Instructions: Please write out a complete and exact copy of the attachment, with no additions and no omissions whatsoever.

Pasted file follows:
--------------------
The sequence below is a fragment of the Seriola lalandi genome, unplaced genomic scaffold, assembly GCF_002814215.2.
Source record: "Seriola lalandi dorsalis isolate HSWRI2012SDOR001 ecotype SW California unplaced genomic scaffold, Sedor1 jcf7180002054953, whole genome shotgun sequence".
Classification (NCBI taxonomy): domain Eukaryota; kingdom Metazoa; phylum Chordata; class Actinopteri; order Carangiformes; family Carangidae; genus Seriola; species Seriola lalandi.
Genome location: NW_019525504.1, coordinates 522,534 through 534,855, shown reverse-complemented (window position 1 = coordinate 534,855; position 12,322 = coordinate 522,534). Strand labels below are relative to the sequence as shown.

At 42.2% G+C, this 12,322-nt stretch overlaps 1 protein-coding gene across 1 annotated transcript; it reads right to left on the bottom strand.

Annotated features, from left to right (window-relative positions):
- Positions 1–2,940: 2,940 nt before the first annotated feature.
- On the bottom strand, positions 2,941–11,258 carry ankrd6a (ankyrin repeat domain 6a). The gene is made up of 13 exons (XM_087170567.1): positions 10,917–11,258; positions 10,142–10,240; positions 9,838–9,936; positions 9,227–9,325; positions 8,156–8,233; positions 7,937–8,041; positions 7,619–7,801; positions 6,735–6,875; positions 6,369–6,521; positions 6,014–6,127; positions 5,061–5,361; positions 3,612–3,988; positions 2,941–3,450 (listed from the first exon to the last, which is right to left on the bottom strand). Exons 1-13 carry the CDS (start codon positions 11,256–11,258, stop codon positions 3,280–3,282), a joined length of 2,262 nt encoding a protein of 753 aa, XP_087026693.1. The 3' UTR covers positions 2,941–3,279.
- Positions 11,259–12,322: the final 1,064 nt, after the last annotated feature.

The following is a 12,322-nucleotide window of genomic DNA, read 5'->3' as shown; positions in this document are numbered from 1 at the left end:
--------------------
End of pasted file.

The sequence below is a fragment of the Seriola lalandi genome, unplaced genomic scaffold, assembly GCF_002814215.2.
Source record: "Seriola lalandi dorsalis isolate HSWRI2012SDOR001 ecotype SW California unplaced genomic scaffold, Sedor1 jcf7180002054953, whole genome shotgun sequence".
Classification (NCBI taxonomy): domain Eukaryota; kingdom Metazoa; phylum Chordata; class Actinopteri; order Carangiformes; family Carangidae; genus Seriola; species Seriola lalandi.
Genome location: NW_019525504.1, coordinates 522,534 through 534,855, shown reverse-complemented (window position 1 = coordinate 534,855; position 12,322 = coordinate 522,534). Strand labels below are relative to the sequence as shown.

At 42.2% G+C, this 12,322-nt stretch overlaps 1 protein-coding gene across 1 annotated transcript; it reads right to left on the bottom strand.

Annotated features, from left to right (window-relative positions):
- Positions 1–2,940: 2,940 nt before the first annotated feature.
- On the bottom strand, positions 2,941–11,258 carry ankrd6a (ankyrin repeat domain 6a). The gene is made up of 13 exons (XM_087170567.1): positions 10,917–11,258; positions 10,142–10,240; positions 9,838–9,936; positions 9,227–9,325; positions 8,156–8,233; positions 7,937–8,041; positions 7,619–7,801; positions 6,735–6,875; positions 6,369–6,521; positions 6,014–6,127; positions 5,061–5,361; positions 3,612–3,988; positions 2,941–3,450 (listed from the first exon to the last, which is right to left on the bottom strand). Exons 1-13 carry the CDS (start codon positions 11,256–11,258, stop codon positions 3,280–3,282), a joined length of 2,262 nt encoding a protein of 753 aa, XP_087026693.1. The 3' UTR covers positions 2,941–3,279.
- Positions 11,259–12,322: the final 1,064 nt, after the last annotated feature.

The following is a 12,322-nucleotide window of genomic DNA, read 5'->3' as shown; positions in this document are numbered from 1 at the left end: